Apple on Wednesday upgraded Safari for Mac owners running macOS Catalina or macOS Mojave, giving those users a new browser before releasing the Big Sur operating system refresh.
Safari 14 can be downloaded by selecting “System Preferences” from the Apple menu, then clicking on the “Software Update” icon.
The browser will also be bundled with macOS 11, aka Big Sur, which has yet to be given a release date. This week’s upgrade targets users who will, whether permanently or temporarily, stick with 2019’s Catalina or 2018’s Mojave.
(Apple simultaneously supports three editions of macOS, but only one version of Safari. When the Cupertino, Calif. company ships Big Sur, that means it will continue to supply patches for the past two editions – Catalina and Mojave – but will halt support of 2017’s High Sierra. Safari 13 support stopped as of the launch of Safari 14.)
Anyone running High Sierra and/or Safari 13 should consider switching to a browser that will continue to receive security fixes, like Google’s Chrome, Mozilla’s Firefox or Microsoft’s Edge.
A year’s worth of new stuff
Unlike other browser makers, who crank out updates every few weeks – Mozilla, for instance, refreshes Firefox every four – Apple rolls out a new Safari just once a year. Rather than spread out new features and functionality across a dozen or so updates, Apple packs the bulk of new into a single upgrade.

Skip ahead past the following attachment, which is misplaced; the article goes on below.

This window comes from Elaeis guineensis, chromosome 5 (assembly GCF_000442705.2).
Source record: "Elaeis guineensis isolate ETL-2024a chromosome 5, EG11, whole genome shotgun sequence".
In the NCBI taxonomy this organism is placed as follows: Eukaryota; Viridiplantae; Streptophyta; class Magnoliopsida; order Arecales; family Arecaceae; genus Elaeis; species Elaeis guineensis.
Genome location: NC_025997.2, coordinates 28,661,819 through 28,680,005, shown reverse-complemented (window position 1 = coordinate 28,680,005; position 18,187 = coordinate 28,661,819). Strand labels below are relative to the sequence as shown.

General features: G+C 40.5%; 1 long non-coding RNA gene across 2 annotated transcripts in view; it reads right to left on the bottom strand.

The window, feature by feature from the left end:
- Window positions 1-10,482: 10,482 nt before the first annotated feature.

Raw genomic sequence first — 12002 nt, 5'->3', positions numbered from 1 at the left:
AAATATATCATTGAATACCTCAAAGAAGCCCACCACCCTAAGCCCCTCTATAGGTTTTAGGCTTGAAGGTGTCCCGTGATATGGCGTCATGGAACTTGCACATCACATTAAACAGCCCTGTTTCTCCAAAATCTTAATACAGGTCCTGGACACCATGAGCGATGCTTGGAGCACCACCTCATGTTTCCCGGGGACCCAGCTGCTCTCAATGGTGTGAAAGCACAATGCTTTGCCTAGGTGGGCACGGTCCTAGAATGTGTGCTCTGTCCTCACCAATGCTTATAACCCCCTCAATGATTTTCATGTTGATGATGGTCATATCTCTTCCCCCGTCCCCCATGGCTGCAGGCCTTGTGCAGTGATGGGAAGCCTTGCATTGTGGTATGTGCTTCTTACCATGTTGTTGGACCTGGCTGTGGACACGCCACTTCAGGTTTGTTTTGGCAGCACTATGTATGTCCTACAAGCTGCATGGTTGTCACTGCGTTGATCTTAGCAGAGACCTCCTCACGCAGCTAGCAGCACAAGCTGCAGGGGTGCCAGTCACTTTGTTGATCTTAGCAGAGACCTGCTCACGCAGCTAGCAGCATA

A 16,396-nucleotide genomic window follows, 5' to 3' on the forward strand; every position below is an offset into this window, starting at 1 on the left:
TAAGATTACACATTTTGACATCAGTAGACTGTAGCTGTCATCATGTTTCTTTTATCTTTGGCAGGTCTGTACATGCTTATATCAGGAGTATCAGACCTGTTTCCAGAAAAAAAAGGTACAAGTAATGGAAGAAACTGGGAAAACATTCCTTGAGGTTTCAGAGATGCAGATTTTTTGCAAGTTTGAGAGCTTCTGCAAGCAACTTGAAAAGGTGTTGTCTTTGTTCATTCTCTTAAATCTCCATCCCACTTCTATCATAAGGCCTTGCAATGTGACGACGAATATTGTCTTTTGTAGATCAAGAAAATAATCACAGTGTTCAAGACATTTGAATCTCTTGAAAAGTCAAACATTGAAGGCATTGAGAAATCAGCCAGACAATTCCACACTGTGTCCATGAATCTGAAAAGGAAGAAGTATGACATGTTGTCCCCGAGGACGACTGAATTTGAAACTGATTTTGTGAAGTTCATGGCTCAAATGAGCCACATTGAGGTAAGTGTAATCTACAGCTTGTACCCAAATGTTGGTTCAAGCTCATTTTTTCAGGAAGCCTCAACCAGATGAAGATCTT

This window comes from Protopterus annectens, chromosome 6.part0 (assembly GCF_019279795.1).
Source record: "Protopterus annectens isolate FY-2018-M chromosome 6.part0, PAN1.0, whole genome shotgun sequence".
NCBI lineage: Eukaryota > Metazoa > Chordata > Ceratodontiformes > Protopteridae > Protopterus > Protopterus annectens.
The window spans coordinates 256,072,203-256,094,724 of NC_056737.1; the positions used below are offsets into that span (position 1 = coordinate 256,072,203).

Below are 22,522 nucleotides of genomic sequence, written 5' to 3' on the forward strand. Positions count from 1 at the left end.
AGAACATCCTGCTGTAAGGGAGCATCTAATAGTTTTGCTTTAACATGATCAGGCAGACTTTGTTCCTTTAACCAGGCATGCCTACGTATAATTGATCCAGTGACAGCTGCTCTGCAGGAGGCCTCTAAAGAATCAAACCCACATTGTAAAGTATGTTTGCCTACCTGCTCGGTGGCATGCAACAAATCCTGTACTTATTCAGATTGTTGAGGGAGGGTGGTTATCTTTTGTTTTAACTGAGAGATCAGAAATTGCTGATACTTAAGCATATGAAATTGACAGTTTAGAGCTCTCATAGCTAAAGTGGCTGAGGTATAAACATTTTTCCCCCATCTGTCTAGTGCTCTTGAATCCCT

Among the notable new features and functionality in Safari 14 are expanded tab management, website Touch ID authentication, a new privacy report, and additional customization options for the new tab page.
Some of Safari 14’s new features require macOS 11, Big Sur, including page translations to and from English, Spanish, Simplified Chinese, French, German, Russian and Brazilian Portuguese, and streaming YouTube videos in 4K quality. Most of the new in Safari, however, works in the older OSes.
Apple also discontinued all support for Flash with Safari 14. Adobe will stop servicing and distribution of Flash Player at the end of this year; since April 2017, when Adobe announced its Flash plans, browser makers, including Apple, have been stripping capabilities from their wares. Apple was never much of a Flash fan, having banned it from iOS and required users of OS X and macOS since 2010 to fetch the player utility themselves rather than find it included with the OS.
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